In 2014, Stephan August was out making a delivery for Domino’s Pizza in his own 2010 Toyota Corolla. He was heading West on Louisiana Highway 1040 in Tangipahoa Parish when Lee Kebreanne drove behind him in her 2001 Toyota Camry. According to  Lee, August was varying his speed, giving her the impression that he did not know where he was going. As a result, Lee decided to pass him in the eastbound lane. Unfortunately, as she was in the eastbound lane, August also pulled into the eastbound, and the two drivers collided.  Lee’s car flipped three times and ultimately landed upside down, and August hit his head on the driver’s side door. 

August filed a lawsuit against Lee and her insurance companies, GoAuto and Progressive. A trial occurred where the District Court determined that Lee was 100% at fault and awarded August a total of $14,389.05 in damages. Lee appealed the decision citing that the court was wrong about her fault being 100% and that $12,500 in general damages were excessive.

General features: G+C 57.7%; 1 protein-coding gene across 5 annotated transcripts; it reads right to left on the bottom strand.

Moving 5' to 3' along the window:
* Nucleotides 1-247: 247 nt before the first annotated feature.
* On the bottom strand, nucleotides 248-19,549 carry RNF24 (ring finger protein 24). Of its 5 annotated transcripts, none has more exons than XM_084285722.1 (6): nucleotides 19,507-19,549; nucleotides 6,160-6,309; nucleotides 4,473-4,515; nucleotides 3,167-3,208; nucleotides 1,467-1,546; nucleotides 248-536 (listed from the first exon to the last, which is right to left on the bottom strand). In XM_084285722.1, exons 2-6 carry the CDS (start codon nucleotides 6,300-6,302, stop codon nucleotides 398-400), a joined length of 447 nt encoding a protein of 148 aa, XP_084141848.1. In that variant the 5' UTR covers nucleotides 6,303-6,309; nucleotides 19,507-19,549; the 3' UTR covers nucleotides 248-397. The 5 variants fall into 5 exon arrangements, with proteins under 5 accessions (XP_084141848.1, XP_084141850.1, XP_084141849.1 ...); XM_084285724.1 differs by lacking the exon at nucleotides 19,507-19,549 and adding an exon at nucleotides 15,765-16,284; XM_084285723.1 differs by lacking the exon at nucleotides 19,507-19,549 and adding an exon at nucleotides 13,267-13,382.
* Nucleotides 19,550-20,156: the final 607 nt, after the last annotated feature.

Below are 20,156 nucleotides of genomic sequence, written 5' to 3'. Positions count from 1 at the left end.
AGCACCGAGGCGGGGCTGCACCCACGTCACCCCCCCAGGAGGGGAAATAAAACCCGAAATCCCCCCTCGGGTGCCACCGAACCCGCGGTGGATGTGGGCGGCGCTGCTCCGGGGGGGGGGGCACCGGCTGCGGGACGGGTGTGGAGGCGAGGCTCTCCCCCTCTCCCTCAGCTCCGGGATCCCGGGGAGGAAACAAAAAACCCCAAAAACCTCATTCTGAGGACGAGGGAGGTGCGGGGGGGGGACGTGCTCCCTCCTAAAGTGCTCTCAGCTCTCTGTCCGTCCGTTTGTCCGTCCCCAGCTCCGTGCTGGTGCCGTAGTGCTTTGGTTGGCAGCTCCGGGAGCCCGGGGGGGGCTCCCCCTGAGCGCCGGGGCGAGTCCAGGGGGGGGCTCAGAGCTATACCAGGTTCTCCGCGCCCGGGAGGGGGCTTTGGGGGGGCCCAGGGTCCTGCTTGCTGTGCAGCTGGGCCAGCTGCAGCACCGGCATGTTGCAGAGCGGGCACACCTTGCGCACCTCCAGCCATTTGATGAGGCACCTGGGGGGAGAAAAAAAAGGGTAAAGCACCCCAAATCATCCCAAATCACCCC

farm_mountain_farm_meadow-scaledAn employee injured at work while performing the functions of her job is generally entitled to worker’s compensation. But what about a worker injured on the job by the intentional act of a fellow employee? An action for recovery due to employer negligence could be a better option.

Louisiana worker’s compensation law does not provide coverage for employees injured during an incident unrelated to their workplace activities, for example, an altercation between co-workers arising out of personal issues. R.S. 23:1031E

Instead, an employer may be liable for negligence if it had reason to believe its employee(s) could be attacked at work but failed to intervene. Posecai v. Wal-Mart Stores, Inc.. Courts will consider whether the employer had information suggesting an incident might occur and, if so, when it was received and what level of detail was available to help determine the appropriate response. See Carr.